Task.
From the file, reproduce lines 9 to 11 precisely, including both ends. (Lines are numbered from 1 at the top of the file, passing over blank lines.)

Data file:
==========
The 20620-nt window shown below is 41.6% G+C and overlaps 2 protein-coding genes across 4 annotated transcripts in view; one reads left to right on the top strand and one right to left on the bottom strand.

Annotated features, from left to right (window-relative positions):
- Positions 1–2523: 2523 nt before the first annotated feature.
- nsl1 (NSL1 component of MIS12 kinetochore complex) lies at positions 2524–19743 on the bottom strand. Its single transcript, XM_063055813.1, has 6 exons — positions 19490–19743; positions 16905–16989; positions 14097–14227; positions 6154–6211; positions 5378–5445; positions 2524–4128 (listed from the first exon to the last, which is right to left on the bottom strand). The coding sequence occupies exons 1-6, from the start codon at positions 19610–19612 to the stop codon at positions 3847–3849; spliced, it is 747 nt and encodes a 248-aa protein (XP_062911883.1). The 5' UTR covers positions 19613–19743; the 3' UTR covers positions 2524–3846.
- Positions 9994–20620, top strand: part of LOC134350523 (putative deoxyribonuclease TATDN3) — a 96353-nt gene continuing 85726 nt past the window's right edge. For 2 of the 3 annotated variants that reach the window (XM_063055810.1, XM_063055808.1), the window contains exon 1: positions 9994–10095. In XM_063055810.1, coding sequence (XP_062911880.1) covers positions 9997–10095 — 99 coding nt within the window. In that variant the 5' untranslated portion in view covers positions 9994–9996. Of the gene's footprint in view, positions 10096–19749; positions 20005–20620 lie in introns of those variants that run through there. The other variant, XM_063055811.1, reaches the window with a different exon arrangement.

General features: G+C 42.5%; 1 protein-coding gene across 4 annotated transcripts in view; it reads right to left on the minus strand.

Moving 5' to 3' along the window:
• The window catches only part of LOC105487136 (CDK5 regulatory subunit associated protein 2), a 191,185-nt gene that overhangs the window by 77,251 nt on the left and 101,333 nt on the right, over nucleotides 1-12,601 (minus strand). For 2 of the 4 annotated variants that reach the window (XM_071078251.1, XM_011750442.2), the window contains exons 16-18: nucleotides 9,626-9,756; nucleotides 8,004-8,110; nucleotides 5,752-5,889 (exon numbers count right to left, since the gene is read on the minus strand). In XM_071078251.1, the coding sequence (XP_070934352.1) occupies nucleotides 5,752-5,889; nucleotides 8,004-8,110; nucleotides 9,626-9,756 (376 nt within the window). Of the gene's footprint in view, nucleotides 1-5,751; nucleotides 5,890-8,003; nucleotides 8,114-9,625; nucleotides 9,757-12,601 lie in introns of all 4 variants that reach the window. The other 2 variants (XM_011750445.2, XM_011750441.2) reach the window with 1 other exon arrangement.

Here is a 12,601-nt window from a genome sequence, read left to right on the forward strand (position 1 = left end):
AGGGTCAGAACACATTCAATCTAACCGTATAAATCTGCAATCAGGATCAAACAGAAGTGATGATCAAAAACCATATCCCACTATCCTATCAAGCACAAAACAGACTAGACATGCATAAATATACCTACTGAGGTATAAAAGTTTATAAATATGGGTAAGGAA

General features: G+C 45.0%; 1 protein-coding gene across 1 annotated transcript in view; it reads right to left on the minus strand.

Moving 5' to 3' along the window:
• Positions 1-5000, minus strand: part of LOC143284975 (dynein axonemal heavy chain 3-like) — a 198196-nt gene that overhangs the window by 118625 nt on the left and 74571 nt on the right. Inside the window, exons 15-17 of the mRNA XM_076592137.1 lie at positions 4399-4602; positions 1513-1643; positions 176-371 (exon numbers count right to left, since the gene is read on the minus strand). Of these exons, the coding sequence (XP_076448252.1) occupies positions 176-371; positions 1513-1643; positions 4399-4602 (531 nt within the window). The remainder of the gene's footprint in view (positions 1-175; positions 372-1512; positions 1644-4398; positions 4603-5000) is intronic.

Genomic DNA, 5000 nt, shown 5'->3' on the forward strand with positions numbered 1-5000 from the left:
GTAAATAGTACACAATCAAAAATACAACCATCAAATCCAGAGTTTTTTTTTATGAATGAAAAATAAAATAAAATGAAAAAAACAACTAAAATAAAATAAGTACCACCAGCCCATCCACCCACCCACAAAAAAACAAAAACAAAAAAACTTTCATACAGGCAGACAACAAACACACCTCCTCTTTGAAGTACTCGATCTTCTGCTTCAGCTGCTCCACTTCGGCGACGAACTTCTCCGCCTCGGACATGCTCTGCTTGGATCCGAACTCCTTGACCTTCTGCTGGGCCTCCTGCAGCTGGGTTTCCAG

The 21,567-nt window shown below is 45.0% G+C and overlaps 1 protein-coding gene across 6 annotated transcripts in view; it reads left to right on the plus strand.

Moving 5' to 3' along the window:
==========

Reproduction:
Here is a 12,601-nt window from a genome sequence, read left to right on the forward strand (position 1 = left end):
AGGGTCAGAACACATTCAATCTAACCGTATAAATCTGCAATCAGGATCAAACAGAAGTGATGATCAAAAACCATATCCCACTATCCTATCAAGCACAAAACAGACTAGACATGCATAAATATACCTACTGAGGTATAAAAGTTTATAAATATGGGTAAGGAA

General features: G+C 45.0%; 1 protein-coding gene across 1 annotated transcript in view; it reads right to left on the minus strand.